Deep in winter and January, often locked into gray wintry days, there is always a bright spot just over the horizon. The migratory Snow Geese are out in the valley marshes, either resting on the water or rising like a blizzard to circulate in the sloughs - or dropping out of the sky like a storm to drift back onto those places of sanctuary! It is one of the wonders of the season and people come from far and near just to witness the Snow Goose flurry of life.
Whether you are at the State of California's Gray Lodge Wildlife Area, or the federal Sacramento National Wildlife Refuge, or any of the other central valley marshes, you are likely to see Snow Geese intermingling with an assortment of migrant ducks during the winter. There is something, indeed, uplifting about their living feathered bodies defying the elements, as there is also a certain romance about the migration instincts that brings them from the Far North every year. There is the simple beauty of their color and design as they interact with the environment, reappearing every autumn in a display of reliable repetition signifying the cycle of the seasons.
Pick out any Snow Geese in those massive flocks through your telescope and study its individual characteristics. You are sure to be awed by the white body, black wing tips, pink feet, and pink bill - and most of all, within that small head with the beady black eyes, there is a brain that directs the bird to far away places - northern nesting in the summer and southern resting in the winter. "What giveth the energy and taketh it away?"
It is also a time for the annual Snow Goose Festival in January! People gather at the Masonic Family Center in Chico to be led into the field by guides or participate in one of the scheduled programs. It is a celebration of the coming of the Snow Goose and the wonderment they bring.
I am reminded of a Snow Goose we had at the Lake Merritt Waterfowl Refuge in Oakland, California, when I worked there for 32 years. (It's the oldest wildlife refuge in the United States.) Naturalist Paul Covel had acquired three wing-injured Snow Geese from Gray Lodge in the 1950s and took them to Lake Merritt. They thrived at the lake and even nested on the newly built duck islands, eventually increasing into a little flock of thirteen. They became very popular, especially "Old Knob Foot," an off-spring that developed a deformed foot. Old Knob would sit on the pool railing, balanced on one foot, and, almost as if planned, would jerk the shriveled foot to gain the attention of sympathetic bird feeders! He got more than his share of choice grains and breads.
The Snow Geese born at the lake were able to fly, just as the injured introduced Canada Geese raised young that could fly, and soon you could see them circling high in the sky. For several years it seemed like the lake was their new home and they never left during the migratory season. They would even fly to other ponds around the city and then return to Lake Merritt, circling in the city to the delight of bird lovers, honking their plaintive calls as a note of the wild and free. Then one spring five Snow Geese flew away, maybe lured by passing birds or reverting to a dormant instinct leading them back to the homeland. The original thirteen slowly faded away, Old Knob succumbing to a dog, until at last there were no Snow Geese at the lake.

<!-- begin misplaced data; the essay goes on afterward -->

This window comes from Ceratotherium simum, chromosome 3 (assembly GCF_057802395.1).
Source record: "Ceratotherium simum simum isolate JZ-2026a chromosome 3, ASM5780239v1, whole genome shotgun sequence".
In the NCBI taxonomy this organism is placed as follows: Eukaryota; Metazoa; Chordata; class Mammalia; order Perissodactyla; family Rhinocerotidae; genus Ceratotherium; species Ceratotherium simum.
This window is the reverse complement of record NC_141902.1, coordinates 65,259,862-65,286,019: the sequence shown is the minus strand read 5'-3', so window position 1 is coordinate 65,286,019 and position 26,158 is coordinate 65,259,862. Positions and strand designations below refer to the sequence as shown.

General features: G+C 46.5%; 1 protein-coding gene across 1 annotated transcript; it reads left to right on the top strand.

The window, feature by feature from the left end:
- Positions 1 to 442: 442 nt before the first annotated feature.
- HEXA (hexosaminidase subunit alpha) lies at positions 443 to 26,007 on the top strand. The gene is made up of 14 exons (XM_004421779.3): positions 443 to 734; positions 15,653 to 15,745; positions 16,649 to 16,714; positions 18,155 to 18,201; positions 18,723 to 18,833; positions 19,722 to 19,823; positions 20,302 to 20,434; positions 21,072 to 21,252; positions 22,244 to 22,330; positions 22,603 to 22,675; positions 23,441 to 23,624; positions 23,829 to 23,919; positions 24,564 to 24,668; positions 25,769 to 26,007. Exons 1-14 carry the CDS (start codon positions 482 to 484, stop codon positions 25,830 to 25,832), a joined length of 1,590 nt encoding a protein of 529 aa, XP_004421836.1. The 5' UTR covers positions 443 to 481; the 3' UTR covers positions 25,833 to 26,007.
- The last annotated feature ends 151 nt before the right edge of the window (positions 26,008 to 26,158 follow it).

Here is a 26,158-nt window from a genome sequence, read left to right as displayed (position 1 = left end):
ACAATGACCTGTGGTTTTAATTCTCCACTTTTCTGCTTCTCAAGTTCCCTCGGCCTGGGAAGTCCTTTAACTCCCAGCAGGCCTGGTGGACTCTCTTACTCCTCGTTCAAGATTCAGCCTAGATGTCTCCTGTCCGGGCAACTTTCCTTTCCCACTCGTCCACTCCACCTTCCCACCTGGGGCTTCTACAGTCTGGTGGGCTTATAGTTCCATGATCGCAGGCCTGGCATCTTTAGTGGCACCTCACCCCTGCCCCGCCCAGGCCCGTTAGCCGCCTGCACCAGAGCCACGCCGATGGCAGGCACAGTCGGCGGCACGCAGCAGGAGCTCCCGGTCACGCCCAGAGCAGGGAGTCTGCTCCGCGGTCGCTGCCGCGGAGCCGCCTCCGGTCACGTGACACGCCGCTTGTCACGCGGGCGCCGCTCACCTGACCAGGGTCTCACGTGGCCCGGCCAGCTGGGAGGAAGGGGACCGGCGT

The Canada Geese have fared better, enthusiastically embracing the city and all of its grassy lawns and kind-hearted brown-bag people. Those refugees still spread their call of the wild to the city and have learned all the gleaning spots where they can reap a bountiful living. They now number nearly 1,500, reappearing altogether at the lake for the summer molting rendezvous every summer in June.
It would seem that the city human populace would be graciously thankful for such a blessing from nature, having wild geese freely living at their very doorsteps. But there is a growing complaint that they are too messy and befoul the lawns and walkways with defecation. That problem is currently being discussed in city government, and a business has been formed to scare geese from the lawns with dogs. "Goose Busters!"
The wild goose has offered its beautiful presence to the city, but are scorned by many. No wonder Wild often stays wild and tries to avoid man, sometimes the blunderer. No wonder the Snow Geese shy away from human presence to seek fulfillment in the distant tundra. But even there they are being criticized for "destroying the tundra" by excessive foraging. What is the future for waterfowl and all wildlife? Will human occupancy of the planet crowd out the original inhabitants? Will wise wildlife management protect sufficient habitat for their survival? If you’re a goose you just want to be a goose and live in a proper place on Planet Earth.
© 2004 Rex Burress
January 20, 2004